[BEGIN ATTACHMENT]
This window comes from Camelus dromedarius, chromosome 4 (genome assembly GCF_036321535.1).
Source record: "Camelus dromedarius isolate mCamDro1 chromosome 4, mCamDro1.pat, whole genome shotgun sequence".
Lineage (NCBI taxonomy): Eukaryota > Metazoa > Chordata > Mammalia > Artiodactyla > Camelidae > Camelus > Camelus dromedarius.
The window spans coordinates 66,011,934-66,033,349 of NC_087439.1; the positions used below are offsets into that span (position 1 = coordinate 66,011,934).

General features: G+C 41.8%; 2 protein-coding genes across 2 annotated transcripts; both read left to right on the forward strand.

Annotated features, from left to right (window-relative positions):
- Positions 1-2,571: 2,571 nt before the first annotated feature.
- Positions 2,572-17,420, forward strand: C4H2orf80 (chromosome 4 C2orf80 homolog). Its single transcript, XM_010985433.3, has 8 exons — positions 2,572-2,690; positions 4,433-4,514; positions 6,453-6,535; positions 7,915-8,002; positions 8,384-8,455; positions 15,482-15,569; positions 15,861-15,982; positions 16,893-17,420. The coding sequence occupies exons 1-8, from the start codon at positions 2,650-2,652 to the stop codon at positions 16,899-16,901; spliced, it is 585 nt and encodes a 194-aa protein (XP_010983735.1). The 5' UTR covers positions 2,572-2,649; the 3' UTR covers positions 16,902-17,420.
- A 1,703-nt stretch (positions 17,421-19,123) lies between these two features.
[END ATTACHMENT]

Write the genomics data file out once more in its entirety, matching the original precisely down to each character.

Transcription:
This window comes from Camelus dromedarius, chromosome 4 (genome assembly GCF_036321535.1).
Source record: "Camelus dromedarius isolate mCamDro1 chromosome 4, mCamDro1.pat, whole genome shotgun sequence".
Lineage (NCBI taxonomy): Eukaryota > Metazoa > Chordata > Mammalia > Artiodactyla > Camelidae > Camelus > Camelus dromedarius.
The window spans coordinates 66,011,934-66,033,349 of NC_087439.1; the positions used below are offsets into that span (position 1 = coordinate 66,011,934).

General features: G+C 41.8%; 2 protein-coding genes across 2 annotated transcripts; both read left to right on the forward strand.

Annotated features, from left to right (window-relative positions):
- Positions 1-2,571: 2,571 nt before the first annotated feature.
- Positions 2,572-17,420, forward strand: C4H2orf80 (chromosome 4 C2orf80 homolog). Its single transcript, XM_010985433.3, has 8 exons — positions 2,572-2,690; positions 4,433-4,514; positions 6,453-6,535; positions 7,915-8,002; positions 8,384-8,455; positions 15,482-15,569; positions 15,861-15,982; positions 16,893-17,420. The coding sequence occupies exons 1-8, from the start codon at positions 2,650-2,652 to the stop codon at positions 16,899-16,901; spliced, it is 585 nt and encodes a 194-aa protein (XP_010983735.1). The 5' UTR covers positions 2,572-2,649; the 3' UTR covers positions 16,902-17,420.
- A 1,703-nt stretch (positions 17,421-19,123) lies between these two features.